Fore­clo­sure lawyers say they were tracked closely

The Denver Post - - NEWS - By David Migoya

The Den­ver law firm that fore­closed on more Colorado home­own­ers than any other could not have padded its billings be­cause the banks and fed­eral mort­gage in­sur­ers it rep­re­sented mi­cro­man­aged nearly ev­ery as­pect of the process to en­sure the speed­i­est out­come, one of its own­ers said Wed­nes­day.

At the height of the mort­gage cri­sis, the Cas­tle Law Group han­dled as many as 500 new fore­clo­sures a week in which ev­ery fee, cost and ex­pense as­sessed by at­tor­neys — down to the num­ber and value of stamps used to mail doc­u­ments — was scru­ti­nized by their clients, part­ner Caren Cas­tle tes­ti­fied in a civil trial ac­cus­ing her and oth­ers of fleec­ing con­sumers with un­fairly high prices.

Those clients — from Bank of Amer­ica and Chase to Wells Fargo and Wash­ing­ton Mu­tual — and fed­eral in­sur­ers Fan­nie Mae and Fred­die Mac wanted only one thing, Cas­tle said: clear ti­tle to the prop­erty as quickly as pos­si­ble.

“We had to pro­vide ev­ery sin­gle doc­u­ment as they were filed in court,” Cas­tle, 61, ex­plained in re­sponse to ques­tions from her at­tor­ney, Larry Pozner. “In the old days, I’d send a let­ter to the (bank), … but that went com­pletely gone. Ev­ery sin­gle step of the way, our clients mon­i­tored it all, and it was minute by minute.”

Pozner was lay­ing the ground­work to show that Cas­tle and the hun­dreds of at­tor­neys the firm em­ployed could not have in­serted any il­le­git­i­mate or ex­ces­sive ex­penses to pad their billings — as the Colorado at­tor­ney gen­eral as­serts in its law­suit — with­out risk­ing large fi­nan­cial losses should those bills be re­jected. The state filed the civil law­suit against Larry Cas­tle, his at­tor­ney-wife, Caren, and the law firm they built into a fore­clo­sure em­pire that nearly cor­nered the in­dus­try in Colorado.

“I might be one of 10 firms in the state that rep­re­sented a client,” Caren Cas­tle rea­soned. “They could see doc­u­ments from all the firms and see that they were all in line or ex­traor­di­nar­ily high or low.”

The at­tor­ney gen­eral — now Cyn­thia Coff­man, but John Suthers when the in­ves­ti­ga­tion be­gan and the law­suit was filed — claims the Cas­tle law firm, now closed, con­spired to raise a va­ri­ety of small-tag costs and fees in or­der to max­i­mize its re­turn on fore­clo­sure cases.

The law­suit fo­cuses on three key charges the Cas­tles of­ten in­cluded in their billings: a pair of le­gal post­ings at the ad­dress in fore­clo­sure that each cost $125, and a doc­u­ment at­tor­neys signed al­low­ing their client to fore­close with­out hav­ing to pro­duce the orig­i­nal mort­gage.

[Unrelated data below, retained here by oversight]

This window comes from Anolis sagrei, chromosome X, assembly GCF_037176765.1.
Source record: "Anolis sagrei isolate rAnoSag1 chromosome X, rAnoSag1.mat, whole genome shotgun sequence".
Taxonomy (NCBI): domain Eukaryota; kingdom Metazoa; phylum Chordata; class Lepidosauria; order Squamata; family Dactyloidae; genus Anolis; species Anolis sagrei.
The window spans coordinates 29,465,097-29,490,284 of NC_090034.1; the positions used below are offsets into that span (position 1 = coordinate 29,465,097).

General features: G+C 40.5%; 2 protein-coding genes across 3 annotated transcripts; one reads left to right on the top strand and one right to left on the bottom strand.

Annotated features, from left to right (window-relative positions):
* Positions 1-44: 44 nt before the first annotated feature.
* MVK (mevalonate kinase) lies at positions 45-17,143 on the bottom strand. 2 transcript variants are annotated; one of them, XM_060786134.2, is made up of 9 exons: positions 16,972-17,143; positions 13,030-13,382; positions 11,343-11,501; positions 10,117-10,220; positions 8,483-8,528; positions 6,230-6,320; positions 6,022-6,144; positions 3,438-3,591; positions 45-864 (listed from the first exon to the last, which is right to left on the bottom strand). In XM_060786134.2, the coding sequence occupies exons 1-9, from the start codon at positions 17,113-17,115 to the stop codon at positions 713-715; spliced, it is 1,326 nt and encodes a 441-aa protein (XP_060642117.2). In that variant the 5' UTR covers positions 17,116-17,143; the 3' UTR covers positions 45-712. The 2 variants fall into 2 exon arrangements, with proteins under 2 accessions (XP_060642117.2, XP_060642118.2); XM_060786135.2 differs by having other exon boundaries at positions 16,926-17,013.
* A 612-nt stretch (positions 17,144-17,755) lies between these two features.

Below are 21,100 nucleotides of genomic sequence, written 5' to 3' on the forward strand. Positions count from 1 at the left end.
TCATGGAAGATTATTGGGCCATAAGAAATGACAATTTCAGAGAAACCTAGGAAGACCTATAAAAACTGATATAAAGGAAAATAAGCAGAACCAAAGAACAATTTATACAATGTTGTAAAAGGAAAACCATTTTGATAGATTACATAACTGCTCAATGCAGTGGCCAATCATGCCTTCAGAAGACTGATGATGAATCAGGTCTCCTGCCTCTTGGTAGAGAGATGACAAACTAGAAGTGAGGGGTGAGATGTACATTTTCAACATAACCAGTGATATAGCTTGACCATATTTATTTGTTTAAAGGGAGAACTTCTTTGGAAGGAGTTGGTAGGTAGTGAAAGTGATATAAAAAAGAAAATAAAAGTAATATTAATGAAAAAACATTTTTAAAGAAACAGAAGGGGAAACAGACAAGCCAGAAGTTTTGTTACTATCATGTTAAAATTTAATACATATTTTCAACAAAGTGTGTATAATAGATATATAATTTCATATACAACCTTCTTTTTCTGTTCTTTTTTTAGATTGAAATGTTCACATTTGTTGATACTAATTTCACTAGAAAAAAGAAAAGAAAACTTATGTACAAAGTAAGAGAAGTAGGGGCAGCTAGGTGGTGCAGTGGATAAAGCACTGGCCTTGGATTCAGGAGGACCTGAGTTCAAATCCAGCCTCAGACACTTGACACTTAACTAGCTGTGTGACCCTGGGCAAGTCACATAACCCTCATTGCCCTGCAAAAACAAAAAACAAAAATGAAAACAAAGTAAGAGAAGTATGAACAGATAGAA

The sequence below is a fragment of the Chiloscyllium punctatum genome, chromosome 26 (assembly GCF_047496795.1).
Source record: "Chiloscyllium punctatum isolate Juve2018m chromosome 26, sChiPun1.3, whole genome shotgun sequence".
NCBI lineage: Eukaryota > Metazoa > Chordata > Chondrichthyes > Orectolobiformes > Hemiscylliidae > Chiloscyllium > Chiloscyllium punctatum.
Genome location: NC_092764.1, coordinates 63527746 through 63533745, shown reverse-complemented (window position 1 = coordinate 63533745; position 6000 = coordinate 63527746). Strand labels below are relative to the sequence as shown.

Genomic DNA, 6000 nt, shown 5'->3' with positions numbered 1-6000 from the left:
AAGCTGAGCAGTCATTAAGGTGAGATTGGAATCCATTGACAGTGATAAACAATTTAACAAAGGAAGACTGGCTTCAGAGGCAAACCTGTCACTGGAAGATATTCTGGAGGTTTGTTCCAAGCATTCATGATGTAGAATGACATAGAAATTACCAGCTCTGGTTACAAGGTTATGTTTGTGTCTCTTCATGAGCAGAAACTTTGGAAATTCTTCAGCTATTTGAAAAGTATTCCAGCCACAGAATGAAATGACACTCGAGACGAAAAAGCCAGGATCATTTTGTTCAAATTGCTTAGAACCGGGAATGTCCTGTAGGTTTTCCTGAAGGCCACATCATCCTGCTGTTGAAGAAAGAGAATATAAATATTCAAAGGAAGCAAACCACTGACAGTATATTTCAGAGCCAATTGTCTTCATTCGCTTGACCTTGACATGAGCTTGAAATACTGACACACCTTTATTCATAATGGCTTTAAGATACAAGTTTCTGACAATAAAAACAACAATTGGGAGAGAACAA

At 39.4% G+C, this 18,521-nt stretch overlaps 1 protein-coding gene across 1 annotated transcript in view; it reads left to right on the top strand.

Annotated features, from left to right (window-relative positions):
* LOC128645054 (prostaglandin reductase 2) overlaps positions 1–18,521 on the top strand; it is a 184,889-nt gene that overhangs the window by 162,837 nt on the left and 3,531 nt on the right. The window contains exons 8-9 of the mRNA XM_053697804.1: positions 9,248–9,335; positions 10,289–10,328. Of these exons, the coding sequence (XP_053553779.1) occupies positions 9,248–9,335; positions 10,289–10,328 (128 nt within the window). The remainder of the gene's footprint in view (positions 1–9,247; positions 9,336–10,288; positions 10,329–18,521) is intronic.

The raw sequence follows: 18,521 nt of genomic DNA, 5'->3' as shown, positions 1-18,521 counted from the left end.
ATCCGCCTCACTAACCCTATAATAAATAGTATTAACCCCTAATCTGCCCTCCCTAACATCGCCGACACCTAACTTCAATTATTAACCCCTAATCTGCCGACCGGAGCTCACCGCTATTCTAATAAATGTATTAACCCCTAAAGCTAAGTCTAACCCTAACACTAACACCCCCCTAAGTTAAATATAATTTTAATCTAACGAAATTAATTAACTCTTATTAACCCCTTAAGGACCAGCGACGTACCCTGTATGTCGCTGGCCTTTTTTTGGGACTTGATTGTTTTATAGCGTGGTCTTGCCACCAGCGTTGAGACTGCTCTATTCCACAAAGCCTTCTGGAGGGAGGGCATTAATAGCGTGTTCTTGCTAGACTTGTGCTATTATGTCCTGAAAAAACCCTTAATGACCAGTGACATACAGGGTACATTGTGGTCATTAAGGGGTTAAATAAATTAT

The at­tor­ney gen­eral al­leges the $125 charges were schemes to profit off the mort­gage cri­sis since the same work to post evic­tions cost only $30, and those who ac­tu­ally did the work were paid pre­cisely the same for each: $10.

The signed doc­u­ment, called a state­ment of qual­i­fied holder, was a $50 fee that ap­peared on nearly ev­ery fore­clo­sure bill in Colorado, but state at­tor­neys ar­gue it was part of the reg­u­lar process in bring­ing a fore­clo­sure.

And be­cause the na­tion was mired in mil­lions of de­faulted mort­gages — Colorado at one time led the na­tion in the num­ber of fore­clo­sure fil­ings — things moved at such a blis­ter­ing pace that no one no­ticed the bill-pad­ding, the law­suit al­leges.

Yet Cas­tle said it was vir­tu­ally im­pos­si­ble to sneak any­thing by the banks, which watched their ev­ery move.

And if they had tried, they would have risked be­ing held li­able not just for the small as­sess­ment, but the en­tire cost of a fore­clo­sure, which could tally into the thou­sands of dol­lars. Any mis­take was pe­nal­ized heav­ily, so lawyers worked hard to get things done cor­rectly and quickly, she said.

“There were in­stances where we had to pay off a loan en­tirely — the largest was $250,000 — and we did what we could to be re­im­bursed” from the com­pany they had hired that made the costly er­ror, she said.

The state says the Cas­tles had hid­den fi­nan­cial in­ter­ests in a com­pany that posted the le­gal no­tices. The Cas­tles in­di­rectly shared in some of the post­ing com­pany’s prof­its through a com­plex own­er­ship struc­ture pros­e­cu­tors say was de­signed to mask the kick­backs.

Changes to Colorado’s fore­clo­sure laws — all of them brought to the leg­is­la­ture by the col­lec­tion of pub­lic trustees across the state — added a num­ber of pro­cesses that at­tor­neys in turn charged to do.

The Cas­tles have said they were merely a con­duit for the costs, and that any up-charge was from the post­ing com­pany. Ad­di­tion­ally, they said they held lit­tle, if any, fi­nan­cial in­ter­ests in the af­fil­i­ated busi­nesses, cer­tainly not enough to reap the mil­lions of dol­lars in il­le­git­i­mate prof­its state lawyers ac­cuse them of pock­et­ing.

State at­tor­neys say con­sumers ul­ti­mately paid the bills: ei­ther in­vestors try­ing to buy the home at fore­clo­sure sales, home­own­ers try­ing to stop the auc­tion or banks re­coup­ing the losses from tax­payer-backed fed­eral in­sur­ers.

The case, be­ing heard by Den­ver District Judge Mor­ris Hoff­man, is ex­pected to last three weeks.

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